Tesla taps new glass supplier for Plaid Model S

Credit: Tesla

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Tesla has tapped a new type of automotive glass from supplier AGP for the Plaid Model S, invoking the thought that everything, even the finest details of the vehicle, was considered a possible improvement for the company’s rebirth of the all-electric, flagship sedan.

Many months ago, Teslarati stumbled across a list of Tesla’s suppliers through international connections. These suppliers were shipping massive volumes of whatever product they were giving to Tesla on cargo ships, and we noticed that there was a company called AGP that was shipping windshields and other automotive glasses to the company’s Fremont Factory.

It turns out that AGP has been providing Tesla with automotive glass for several years. Back in 2016, AGP provided glass for the Model X’s panoramic roof and windshields. However, Tesla utilized AGC Automotive’s windshields for its cars, according to Investopedia.

AGP is a Peru-based company that specializes in all types of automotive glass, but what they’ve done for Tesla is especially interesting. The company has been in business for 50 years, but just like everything else, it changes, and the automotive industry is no different. As electric vehicles have become more mainstream, technologies surrounding the development of these new, sustainable automobiles are popping up left and right. AGP’s eGlass for electric and autonomous vehicles is no different.

Now, AGP says on its website that it collaborates “closely with the companies that are leading the new wave of the electric and autonomous vehicles of tomorrow.” When I first stumbled across AGP many months ago on the cargo ship list for Tesla, there was no indication that there was an official partnership, so I looked into it a tad further. I reached out to AGP and received a response that thanked me for my inquiry but refused to confirm or deny whether it was in any sort of professional relationship with Tesla. Ironically, AGP gave the answer we needed, because responding to me was all I needed to know.

Many may ask, “What’s the significance of what glass Tesla is using on its cars?” There are plenty of automotive glass suppliers out there that are worth their weight in gold, providing high-quality windshields and windows for vehicles on the road. Of course, consumers are going to want something that is relatively high quality, because nothing is worse than driving behind a tractor-trailer on the Interstate, just to have a chip or small crack on your windshield from something as tiny as a pebble. While strength is undoubtedly a need for all windshields, EVs require a slightly different bit of development.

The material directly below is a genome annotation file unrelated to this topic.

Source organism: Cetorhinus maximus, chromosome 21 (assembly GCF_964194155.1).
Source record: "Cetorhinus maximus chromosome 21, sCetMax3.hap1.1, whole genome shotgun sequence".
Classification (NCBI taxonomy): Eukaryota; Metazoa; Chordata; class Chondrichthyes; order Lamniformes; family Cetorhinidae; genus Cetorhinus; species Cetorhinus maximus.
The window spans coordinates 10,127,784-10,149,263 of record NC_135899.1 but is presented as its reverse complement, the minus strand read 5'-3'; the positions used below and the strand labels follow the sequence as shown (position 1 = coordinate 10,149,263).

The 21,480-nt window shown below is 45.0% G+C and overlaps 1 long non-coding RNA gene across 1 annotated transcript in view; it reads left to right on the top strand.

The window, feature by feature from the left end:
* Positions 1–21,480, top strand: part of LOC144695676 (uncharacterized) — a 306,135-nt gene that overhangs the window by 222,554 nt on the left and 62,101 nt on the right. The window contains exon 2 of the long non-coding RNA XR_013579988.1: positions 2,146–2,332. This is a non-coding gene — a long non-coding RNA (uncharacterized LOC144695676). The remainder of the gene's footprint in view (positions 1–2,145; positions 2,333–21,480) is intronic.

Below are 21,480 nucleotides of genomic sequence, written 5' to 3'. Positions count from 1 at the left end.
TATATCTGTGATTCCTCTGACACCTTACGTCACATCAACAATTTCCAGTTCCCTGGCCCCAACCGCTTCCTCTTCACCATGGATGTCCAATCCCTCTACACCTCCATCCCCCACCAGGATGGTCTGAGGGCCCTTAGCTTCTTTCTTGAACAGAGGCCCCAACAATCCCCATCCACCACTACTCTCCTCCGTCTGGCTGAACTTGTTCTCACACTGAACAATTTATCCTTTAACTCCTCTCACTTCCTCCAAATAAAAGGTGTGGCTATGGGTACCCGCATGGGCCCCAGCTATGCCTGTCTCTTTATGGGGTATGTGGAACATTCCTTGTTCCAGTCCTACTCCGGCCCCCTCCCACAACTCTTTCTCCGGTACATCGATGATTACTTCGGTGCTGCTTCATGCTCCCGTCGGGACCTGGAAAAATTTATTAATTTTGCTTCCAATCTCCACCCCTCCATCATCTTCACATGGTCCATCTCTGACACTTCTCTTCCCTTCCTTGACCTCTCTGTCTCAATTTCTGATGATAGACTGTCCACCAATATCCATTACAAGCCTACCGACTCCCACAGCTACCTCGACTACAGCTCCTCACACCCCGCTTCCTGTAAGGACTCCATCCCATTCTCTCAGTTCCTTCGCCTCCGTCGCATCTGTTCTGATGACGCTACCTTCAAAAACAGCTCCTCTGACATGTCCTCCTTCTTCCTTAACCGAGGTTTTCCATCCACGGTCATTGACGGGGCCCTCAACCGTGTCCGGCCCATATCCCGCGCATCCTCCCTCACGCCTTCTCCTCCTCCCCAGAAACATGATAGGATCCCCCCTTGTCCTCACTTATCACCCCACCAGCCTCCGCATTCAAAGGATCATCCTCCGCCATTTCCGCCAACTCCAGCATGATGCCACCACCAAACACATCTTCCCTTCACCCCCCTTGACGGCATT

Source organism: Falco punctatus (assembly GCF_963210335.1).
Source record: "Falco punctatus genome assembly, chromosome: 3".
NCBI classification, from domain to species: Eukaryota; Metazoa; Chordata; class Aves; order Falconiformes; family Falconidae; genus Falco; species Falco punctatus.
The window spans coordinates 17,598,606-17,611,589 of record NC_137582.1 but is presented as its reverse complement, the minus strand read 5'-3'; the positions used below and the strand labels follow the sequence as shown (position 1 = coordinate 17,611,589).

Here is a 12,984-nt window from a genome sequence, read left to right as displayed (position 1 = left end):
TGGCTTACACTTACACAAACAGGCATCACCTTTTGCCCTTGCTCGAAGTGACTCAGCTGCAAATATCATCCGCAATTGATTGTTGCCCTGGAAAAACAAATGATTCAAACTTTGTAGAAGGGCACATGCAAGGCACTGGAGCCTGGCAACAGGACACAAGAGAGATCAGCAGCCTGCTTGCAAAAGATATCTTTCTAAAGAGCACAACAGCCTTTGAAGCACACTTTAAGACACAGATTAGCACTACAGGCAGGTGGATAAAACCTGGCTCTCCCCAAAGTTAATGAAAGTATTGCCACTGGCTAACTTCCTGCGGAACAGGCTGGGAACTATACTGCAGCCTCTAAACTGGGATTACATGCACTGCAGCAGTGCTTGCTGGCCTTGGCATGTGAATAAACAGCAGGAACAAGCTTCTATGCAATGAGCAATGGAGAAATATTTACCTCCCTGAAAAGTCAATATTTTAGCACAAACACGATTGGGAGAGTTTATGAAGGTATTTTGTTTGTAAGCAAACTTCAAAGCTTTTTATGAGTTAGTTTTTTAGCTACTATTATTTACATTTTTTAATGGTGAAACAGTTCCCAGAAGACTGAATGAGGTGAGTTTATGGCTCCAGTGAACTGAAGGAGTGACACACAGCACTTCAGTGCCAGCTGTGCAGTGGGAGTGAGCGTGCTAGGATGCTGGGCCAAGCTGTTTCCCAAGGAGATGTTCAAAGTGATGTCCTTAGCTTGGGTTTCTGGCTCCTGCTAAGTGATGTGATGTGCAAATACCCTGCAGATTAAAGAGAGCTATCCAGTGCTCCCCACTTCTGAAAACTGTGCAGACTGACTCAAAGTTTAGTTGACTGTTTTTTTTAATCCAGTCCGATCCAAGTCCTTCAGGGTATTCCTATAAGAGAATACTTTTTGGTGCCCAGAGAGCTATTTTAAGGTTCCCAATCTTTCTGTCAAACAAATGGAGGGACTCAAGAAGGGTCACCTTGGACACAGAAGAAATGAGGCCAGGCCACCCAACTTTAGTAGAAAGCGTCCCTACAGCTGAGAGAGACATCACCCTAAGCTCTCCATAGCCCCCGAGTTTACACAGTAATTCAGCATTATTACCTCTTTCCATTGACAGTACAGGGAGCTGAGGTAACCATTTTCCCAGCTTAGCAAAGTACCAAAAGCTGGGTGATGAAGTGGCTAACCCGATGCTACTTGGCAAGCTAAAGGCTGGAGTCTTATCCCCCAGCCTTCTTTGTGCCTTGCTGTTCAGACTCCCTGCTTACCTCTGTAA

One of the biggest focuses for EVs is their drag coefficient. Why is it so important? Because aerodynamics are crucial to the performance, range, and effectiveness of electric vehicles. As high-quality, long-range batteries are hard to come by in the EV sector, manufacturers look for every advantage they can get to achieve robust range ratings. While Tesla is the leader in EV range figures, the company is still looking for ways to get all of its vehicles to or near the 400-mile threshold.

Aerodynamics are a great way to do that. And Tesla undoubtedly worked extremely hard to achieve the best-in-class drag coefficient of .208, beating out the Lucid Air’s impressive .21 coefficient.

We knew aerodynamics was going to be a big part of the Plaid Model S when it was spotted at the Nürburgring two years ago. The vehicle was sporting a large spoiler, a huge rear diffuser, and the new eGlass from AGP is just another addition to Tesla’s attempts to make the Plaid Model S the most aerodynamic vehicle in its lineup.

A blue Tesla Model S Plaid unit with new aeros attacks the Nurburgring. (Photo: Stefan Baldauf/Auto Motor Uund Sport)

We finally confirmed that AGP was providing the highly aerodynamic and EV-specific automotive glass to the Model S Plaid thanks to Tesla Raj, who took a picture of the manufacturer’s sticker on the window of the all-electric sedan at Tesla’s Delivery Event on June 10th. This all confirmed Teslarati’s discovery of AGP in its supplier list several months ago and also confirmed that the two companies had a partnership, despite AGP’s unwillingness to provide a comment (which we understood why!)

It makes me think about what Elon Musk may have needed to work on for the final week of Plaid development. When he had announced that the event was going to be delayed a week due to “tweaks,” I wondered whether it was software or hardware. While it was likely a software fix that needed to be addressed, it could have been related to the drag coefficient, which Tesla proudly displayed at the Plaid Event on the 10th. Nevertheless, the vehicle has finally been released to pre-orderers, and the fastest production car that has ever run the 1/4-mile drag is here, and it’s taking down anything in its path.

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I use this newsletter to share my thoughts on what is going on in the Tesla world. If you want to talk to me directly, you can email me or reach me on Twitter. I don’t bite, be sure to reach out!


Tesla taps new glass supplier for Plaid Model S
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